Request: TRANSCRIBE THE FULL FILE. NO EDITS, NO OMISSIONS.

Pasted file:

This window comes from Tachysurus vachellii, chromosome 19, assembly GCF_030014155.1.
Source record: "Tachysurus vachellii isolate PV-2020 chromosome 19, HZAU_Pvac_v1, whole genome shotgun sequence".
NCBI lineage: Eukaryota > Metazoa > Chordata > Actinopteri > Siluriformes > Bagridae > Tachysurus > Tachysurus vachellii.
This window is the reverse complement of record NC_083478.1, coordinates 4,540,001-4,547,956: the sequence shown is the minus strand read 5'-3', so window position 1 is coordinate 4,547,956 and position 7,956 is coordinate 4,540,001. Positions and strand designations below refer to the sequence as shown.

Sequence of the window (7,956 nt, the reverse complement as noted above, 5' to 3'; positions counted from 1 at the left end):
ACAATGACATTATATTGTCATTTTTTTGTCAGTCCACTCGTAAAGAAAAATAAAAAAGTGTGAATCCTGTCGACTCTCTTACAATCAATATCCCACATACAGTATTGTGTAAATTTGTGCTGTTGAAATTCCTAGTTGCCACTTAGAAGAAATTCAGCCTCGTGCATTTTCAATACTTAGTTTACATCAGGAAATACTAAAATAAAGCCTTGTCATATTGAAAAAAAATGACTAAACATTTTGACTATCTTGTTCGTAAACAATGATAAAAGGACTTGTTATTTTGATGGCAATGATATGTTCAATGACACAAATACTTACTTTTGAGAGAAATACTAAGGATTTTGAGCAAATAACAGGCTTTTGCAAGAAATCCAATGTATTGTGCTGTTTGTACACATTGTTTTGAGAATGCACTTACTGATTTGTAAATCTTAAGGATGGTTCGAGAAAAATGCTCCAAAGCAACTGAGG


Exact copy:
This window comes from Tachysurus vachellii, chromosome 19, assembly GCF_030014155.1.
Source record: "Tachysurus vachellii isolate PV-2020 chromosome 19, HZAU_Pvac_v1, whole genome shotgun sequence".
NCBI lineage: Eukaryota > Metazoa > Chordata > Actinopteri > Siluriformes > Bagridae > Tachysurus > Tachysurus vachellii.
This window is the reverse complement of record NC_083478.1, coordinates 4,540,001-4,547,956: the sequence shown is the minus strand read 5'-3', so window position 1 is coordinate 4,547,956 and position 7,956 is coordinate 4,540,001. Positions and strand designations below refer to the sequence as shown.

Sequence of the window (7,956 nt, the reverse complement as noted above, 5' to 3'; positions counted from 1 at the left end):
ACAATGACATTATATTGTCATTTTTTTGTCAGTCCACTCGTAAAGAAAAATAAAAAAGTGTGAATCCTGTCGACTCTCTTACAATCAATATCCCACATACAGTATTGTGTAAATTTGTGCTGTTGAAATTCCTAGTTGCCACTTAGAAGAAATTCAGCCTCGTGCATTTTCAATACTTAGTTTACATCAGGAAATACTAAAATAAAGCCTTGTCATATTGAAAAAAAATGACTAAACATTTTGACTATCTTGTTCGTAAACAATGATAAAAGGACTTGTTATTTTGATGGCAATGATATGTTCAATGACACAAATACTTACTTTTGAGAGAAATACTAAGGATTTTGAGCAAATAACAGGCTTTTGCAAGAAATCCAATGTATTGTGCTGTTTGTACACATTGTTTTGAGAATGCACTTACTGATTTGTAAATCTTAAGGATGGTTCGAGAAAAATGCTCCAAAGCAACTGAGG